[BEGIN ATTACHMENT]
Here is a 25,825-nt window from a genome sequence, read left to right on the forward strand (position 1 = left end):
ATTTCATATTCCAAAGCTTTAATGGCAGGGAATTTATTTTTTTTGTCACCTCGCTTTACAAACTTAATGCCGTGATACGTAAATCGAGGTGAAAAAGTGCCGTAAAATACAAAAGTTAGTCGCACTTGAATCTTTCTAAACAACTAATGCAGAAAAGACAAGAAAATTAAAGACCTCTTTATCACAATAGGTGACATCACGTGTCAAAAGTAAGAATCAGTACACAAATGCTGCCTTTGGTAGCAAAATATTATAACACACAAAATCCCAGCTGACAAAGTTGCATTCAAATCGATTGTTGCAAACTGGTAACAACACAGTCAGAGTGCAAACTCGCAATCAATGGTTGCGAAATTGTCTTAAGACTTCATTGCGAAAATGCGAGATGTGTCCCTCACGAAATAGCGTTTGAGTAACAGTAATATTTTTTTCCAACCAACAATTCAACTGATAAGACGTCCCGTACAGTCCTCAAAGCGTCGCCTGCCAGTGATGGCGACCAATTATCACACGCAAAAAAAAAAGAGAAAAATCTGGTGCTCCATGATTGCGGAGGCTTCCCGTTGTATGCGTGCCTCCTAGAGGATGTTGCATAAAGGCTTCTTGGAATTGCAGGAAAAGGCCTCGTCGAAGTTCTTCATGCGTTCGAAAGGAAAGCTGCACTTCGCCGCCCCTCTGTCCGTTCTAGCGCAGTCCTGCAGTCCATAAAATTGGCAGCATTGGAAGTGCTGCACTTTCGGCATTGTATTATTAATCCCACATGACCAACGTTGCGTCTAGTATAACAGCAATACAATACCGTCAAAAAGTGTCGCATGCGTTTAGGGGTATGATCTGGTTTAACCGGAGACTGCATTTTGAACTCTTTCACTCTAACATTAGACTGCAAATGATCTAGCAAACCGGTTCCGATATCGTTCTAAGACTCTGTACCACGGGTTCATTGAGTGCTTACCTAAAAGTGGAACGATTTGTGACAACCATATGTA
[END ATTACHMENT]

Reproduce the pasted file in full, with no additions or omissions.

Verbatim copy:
Here is a 25,825-nt window from a genome sequence, read left to right on the forward strand (position 1 = left end):
ATTTCATATTCCAAAGCTTTAATGGCAGGGAATTTATTTTTTTTGTCACCTCGCTTTACAAACTTAATGCCGTGATACGTAAATCGAGGTGAAAAAGTGCCGTAAAATACAAAAGTTAGTCGCACTTGAATCTTTCTAAACAACTAATGCAGAAAAGACAAGAAAATTAAAGACCTCTTTATCACAATAGGTGACATCACGTGTCAAAAGTAAGAATCAGTACACAAATGCTGCCTTTGGTAGCAAAATATTATAACACACAAAATCCCAGCTGACAAAGTTGCATTCAAATCGATTGTTGCAAACTGGTAACAACACAGTCAGAGTGCAAACTCGCAATCAATGGTTGCGAAATTGTCTTAAGACTTCATTGCGAAAATGCGAGATGTGTCCCTCACGAAATAGCGTTTGAGTAACAGTAATATTTTTTTCCAACCAACAATTCAACTGATAAGACGTCCCGTACAGTCCTCAAAGCGTCGCCTGCCAGTGATGGCGACCAATTATCACACGCAAAAAAAAAAGAGAAAAATCTGGTGCTCCATGATTGCGGAGGCTTCCCGTTGTATGCGTGCCTCCTAGAGGATGTTGCATAAAGGCTTCTTGGAATTGCAGGAAAAGGCCTCGTCGAAGTTCTTCATGCGTTCGAAAGGAAAGCTGCACTTCGCCGCCCCTCTGTCCGTTCTAGCGCAGTCCTGCAGTCCATAAAATTGGCAGCATTGGAAGTGCTGCACTTTCGGCATTGTATTATTAATCCCACATGACCAACGTTGCGTCTAGTATAACAGCAATACAATACCGTCAAAAAGTGTCGCATGCGTTTAGGGGTATGATCTGGTTTAACCGGAGACTGCATTTTGAACTCTTTCACTCTAACATTAGACTGCAAATGATCTAGCAAACCGGTTCCGATATCGTTCTAAGACTCTGTACCACGGGTTCATTGAGTGCTTACCTAAAAGTGGAACGATTTGTGACAACCATATGTA